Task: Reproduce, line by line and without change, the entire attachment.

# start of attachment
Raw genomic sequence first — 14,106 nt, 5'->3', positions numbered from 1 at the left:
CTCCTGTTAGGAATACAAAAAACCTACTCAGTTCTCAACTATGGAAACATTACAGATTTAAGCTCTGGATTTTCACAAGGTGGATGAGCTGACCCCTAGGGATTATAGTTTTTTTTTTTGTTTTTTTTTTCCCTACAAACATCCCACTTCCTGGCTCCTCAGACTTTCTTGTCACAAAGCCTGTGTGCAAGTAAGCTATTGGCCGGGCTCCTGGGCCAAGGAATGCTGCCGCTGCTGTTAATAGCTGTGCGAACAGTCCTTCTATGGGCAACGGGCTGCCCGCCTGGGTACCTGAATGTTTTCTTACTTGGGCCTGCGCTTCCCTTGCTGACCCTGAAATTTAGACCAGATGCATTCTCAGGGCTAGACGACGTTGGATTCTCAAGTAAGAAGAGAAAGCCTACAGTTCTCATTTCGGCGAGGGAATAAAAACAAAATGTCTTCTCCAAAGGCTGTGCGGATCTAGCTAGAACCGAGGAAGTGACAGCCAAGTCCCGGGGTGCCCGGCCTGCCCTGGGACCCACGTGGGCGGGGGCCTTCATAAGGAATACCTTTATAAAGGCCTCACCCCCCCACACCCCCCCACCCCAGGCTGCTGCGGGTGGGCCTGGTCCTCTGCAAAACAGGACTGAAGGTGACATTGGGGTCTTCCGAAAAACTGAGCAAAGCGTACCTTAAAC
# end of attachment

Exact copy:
Raw genomic sequence first — 14,106 nt, 5'->3', positions numbered from 1 at the left:
CTCCTGTTAGGAATACAAAAAACCTACTCAGTTCTCAACTATGGAAACATTACAGATTTAAGCTCTGGATTTTCACAAGGTGGATGAGCTGACCCCTAGGGATTATAGTTTTTTTTTTTGTTTTTTTTTTCCCTACAAACATCCCACTTCCTGGCTCCTCAGACTTTCTTGTCACAAAGCCTGTGTGCAAGTAAGCTATTGGCCGGGCTCCTGGGCCAAGGAATGCTGCCGCTGCTGTTAATAGCTGTGCGAACAGTCCTTCTATGGGCAACGGGCTGCCCGCCTGGGTACCTGAATGTTTTCTTACTTGGGCCTGCGCTTCCCTTGCTGACCCTGAAATTTAGACCAGATGCATTCTCAGGGCTAGACGACGTTGGATTCTCAAGTAAGAAGAGAAAGCCTACAGTTCTCATTTCGGCGAGGGAATAAAAACAAAATGTCTTCTCCAAAGGCTGTGCGGATCTAGCTAGAACCGAGGAAGTGACAGCCAAGTCCCGGGGTGCCCGGCCTGCCCTGGGACCCACGTGGGCGGGGGCCTTCATAAGGAATACCTTTATAAAGGCCTCACCCCCCCACACCCCCCCACCCCAGGCTGCTGCGGGTGGGCCTGGTCCTCTGCAAAACAGGACTGAAGGTGACATTGGGGTCTTCCGAAAAACTGAGCAAAGCGTACCTTAAAC